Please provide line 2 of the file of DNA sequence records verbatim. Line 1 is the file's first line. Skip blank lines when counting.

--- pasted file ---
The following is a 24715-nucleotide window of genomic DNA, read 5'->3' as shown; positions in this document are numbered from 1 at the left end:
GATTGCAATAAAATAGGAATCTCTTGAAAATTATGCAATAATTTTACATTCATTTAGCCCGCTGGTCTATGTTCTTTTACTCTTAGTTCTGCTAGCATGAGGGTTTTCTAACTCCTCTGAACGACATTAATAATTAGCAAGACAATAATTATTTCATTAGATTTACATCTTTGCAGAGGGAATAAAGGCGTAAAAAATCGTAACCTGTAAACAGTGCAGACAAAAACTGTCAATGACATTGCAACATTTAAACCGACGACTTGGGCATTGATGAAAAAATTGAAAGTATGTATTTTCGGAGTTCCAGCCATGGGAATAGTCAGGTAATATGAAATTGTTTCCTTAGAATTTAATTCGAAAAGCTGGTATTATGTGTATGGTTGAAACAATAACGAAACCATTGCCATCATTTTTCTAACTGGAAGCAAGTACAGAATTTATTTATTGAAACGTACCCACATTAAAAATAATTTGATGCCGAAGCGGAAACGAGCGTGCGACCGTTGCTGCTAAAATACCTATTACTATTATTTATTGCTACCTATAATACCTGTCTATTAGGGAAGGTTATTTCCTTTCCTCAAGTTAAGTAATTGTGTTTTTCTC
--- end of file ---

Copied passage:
GATTGCAATAAAATAGGAATCTCTTGAAAATTATGCAATAATTTTACATTCATTTAGCCCGCTGGTCTATGTTCTTTTACTCTTAGTTCTGCTAGCATGAGGGTTTTCTAACTCCTCTGAACGACATTAATAATTAGCAAGACAATAATTATTTCATTAGATTTACATCTTTGCAGAGGGAATAAAGGCGTAAAAAATCGTAACCTGTAAACAGTGCAGACAAAAACTGTCAATGACATTGCAACATTTAAACCGACGACTTGGGCATTGATGAAAAAATTGAAAGTATGTATTTTCGGAGTTCCAGCCATGGGAATAGTCAGGTAATATGAAATTGTTTCCTTAGAATTTAATTCGAAAAGCTGGTATTATGTGTATGGTTGAAACAATAACGAAACCATTGCCATCATTTTTCTAACTGGAAGCAAGTACAGAATTTATTTATTGAAACGTACCCACATTAAAAATAATTTGATGCCGAAGCGGAAACGAGCGTGCGACCGTTGCTGCTAAAATACCTATTACTATTATTTATTGCTACCTATAATACCTGTCTATTAGGGAAGGTTATTTCCTTTCCTCAAGTTAAGTAATTGTGTTTTTCTC